"Haemorrhoids?" I ask Andy, VideoGamer.com sales executive and trivia taskmaster. I'm not sure what he's talking about, but it's definitely got something to do with my bum. I close my eyes and see Lumines: Electronic Symphony's neon-lit squares tessellating themselves into perfect oblivion. Aah, that's better.
It's all about your anal cushions, apparently, and I know this because I'm in a discussion about how sitting on the toilet for too long is actually bad for your health. Esquire has the science answer: "sitting on the toilet too long can increase pressure on these anal cushions, which may eventually cause them to become haemorrhoids."
So, basically, Lumines: Electronic Symphony is probably going to give me haemorrhoids, because every time I've nipped off for a twosie in the past week I've ended up plopping time into the game. I appreciate it Ubisoft, thanks a bunch Q Entertainment. At least this passes the first test of any good time-gobbling puzzler, and that's the fact that it eats away at your life whenever it can.
In all honesty I was supposed to have this review done a few days ago, but I was so involved in a game of Lumines (I finished on a somewhat pathetic score of 615,558) I was completely loathe to quit back to the main menu and test some of the game's other features out.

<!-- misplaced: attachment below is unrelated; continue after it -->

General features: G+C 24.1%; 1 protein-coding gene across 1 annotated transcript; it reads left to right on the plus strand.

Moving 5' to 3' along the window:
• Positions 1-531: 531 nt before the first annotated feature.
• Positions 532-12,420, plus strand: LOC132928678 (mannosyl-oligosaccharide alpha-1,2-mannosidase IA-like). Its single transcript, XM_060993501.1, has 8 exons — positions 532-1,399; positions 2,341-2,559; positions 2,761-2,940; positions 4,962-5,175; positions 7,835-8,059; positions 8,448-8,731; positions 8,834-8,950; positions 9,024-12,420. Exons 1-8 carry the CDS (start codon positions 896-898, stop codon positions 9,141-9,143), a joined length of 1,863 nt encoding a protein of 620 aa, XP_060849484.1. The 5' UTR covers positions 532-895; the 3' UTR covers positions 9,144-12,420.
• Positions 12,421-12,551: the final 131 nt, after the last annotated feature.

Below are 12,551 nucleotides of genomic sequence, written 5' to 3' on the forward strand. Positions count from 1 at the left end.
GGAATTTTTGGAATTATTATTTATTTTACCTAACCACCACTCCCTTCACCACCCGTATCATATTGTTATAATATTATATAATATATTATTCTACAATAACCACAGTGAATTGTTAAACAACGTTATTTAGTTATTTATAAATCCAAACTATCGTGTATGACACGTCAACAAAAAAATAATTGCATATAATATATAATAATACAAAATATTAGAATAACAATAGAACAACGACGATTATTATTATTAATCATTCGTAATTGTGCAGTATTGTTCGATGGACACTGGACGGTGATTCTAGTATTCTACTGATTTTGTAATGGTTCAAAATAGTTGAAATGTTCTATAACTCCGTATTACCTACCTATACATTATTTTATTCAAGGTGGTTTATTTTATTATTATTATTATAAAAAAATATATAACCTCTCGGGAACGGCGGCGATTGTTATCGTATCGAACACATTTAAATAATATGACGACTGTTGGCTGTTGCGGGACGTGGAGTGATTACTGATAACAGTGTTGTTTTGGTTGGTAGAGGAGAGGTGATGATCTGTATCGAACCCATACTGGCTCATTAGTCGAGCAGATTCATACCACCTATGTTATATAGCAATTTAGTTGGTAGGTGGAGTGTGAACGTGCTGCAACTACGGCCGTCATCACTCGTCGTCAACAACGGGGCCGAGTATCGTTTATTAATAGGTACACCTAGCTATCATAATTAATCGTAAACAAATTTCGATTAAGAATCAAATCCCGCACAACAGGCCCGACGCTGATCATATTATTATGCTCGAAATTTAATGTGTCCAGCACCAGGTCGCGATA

Lumines: Electronic Symphony also passes the second test, which is that it's packed with enough whizz-bang (thanks, mostly, to the soundtrack) to push you, time and time again, past the dry early minutes into the more satisfying middle-game - the bit when a puzzler becomes puzzling, if you will. The core idea is in filtering combinations of dual coloured, two-by-two blocks into single-coloured quadrilaterals (bigger is better) before a scrolling line, moving in time with the beat of the music, whizzes them off the grid in exchange for some juicy points. It's as entertaining as ever.
For the most part, though, it's a bit on the easy side. Form enough blocks, or wait out a timer, and the game's aesthetic - backing music, block colours and backgrounds, dubbed a 'skin' in-game - ticks to the next one in the sequence. The game's primary mode, Voyage, takes about an hour of play before it starts to become perplexing, and while an ultra-difficult Master Mode is available it would have been nice to be able to more easily and immediately play in that middle-ground between remedial and genius.